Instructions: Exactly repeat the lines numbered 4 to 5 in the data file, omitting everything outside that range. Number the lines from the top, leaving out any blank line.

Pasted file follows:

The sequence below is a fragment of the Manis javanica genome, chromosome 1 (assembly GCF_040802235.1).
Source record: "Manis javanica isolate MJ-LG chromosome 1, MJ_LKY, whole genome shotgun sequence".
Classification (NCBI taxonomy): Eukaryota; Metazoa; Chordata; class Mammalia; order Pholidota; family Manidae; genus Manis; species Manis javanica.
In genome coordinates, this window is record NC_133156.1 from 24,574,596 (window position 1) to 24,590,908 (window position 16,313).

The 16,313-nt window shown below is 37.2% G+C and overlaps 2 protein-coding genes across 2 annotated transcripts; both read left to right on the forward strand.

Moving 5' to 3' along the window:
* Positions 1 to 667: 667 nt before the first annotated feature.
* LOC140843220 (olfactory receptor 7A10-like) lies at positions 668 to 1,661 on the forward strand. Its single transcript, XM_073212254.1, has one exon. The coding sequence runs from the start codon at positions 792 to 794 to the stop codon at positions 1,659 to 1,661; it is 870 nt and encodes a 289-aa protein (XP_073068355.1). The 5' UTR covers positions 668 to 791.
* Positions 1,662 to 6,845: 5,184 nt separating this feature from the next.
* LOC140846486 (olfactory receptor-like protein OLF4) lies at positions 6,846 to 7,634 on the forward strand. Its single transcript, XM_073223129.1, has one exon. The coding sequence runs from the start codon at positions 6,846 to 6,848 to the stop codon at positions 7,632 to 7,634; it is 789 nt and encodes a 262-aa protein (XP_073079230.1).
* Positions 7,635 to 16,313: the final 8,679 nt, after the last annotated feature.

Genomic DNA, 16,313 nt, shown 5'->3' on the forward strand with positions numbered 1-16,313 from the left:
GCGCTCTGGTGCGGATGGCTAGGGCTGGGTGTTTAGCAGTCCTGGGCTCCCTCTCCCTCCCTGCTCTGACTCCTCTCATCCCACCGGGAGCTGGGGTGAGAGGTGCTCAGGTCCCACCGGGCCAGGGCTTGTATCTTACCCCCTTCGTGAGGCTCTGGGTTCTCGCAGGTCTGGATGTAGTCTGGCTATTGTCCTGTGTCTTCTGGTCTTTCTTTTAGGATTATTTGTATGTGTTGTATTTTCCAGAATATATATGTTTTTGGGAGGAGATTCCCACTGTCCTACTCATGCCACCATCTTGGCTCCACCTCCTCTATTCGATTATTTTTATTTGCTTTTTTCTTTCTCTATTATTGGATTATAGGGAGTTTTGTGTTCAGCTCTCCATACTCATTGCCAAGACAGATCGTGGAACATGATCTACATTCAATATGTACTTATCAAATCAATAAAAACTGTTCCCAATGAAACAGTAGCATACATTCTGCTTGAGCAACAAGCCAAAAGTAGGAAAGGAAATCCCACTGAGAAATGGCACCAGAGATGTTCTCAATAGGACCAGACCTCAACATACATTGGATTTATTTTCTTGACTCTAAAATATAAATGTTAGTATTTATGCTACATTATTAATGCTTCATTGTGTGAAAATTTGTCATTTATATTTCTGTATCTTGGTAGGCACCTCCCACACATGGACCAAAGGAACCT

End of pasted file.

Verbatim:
In genome coordinates, this window is record NC_133156.1 from 24,574,596 (window position 1) to 24,590,908 (window position 16,313).

The 16,313-nt window shown below is 37.2% G+C and overlaps 2 protein-coding genes across 2 annotated transcripts; both read left to right on the forward strand.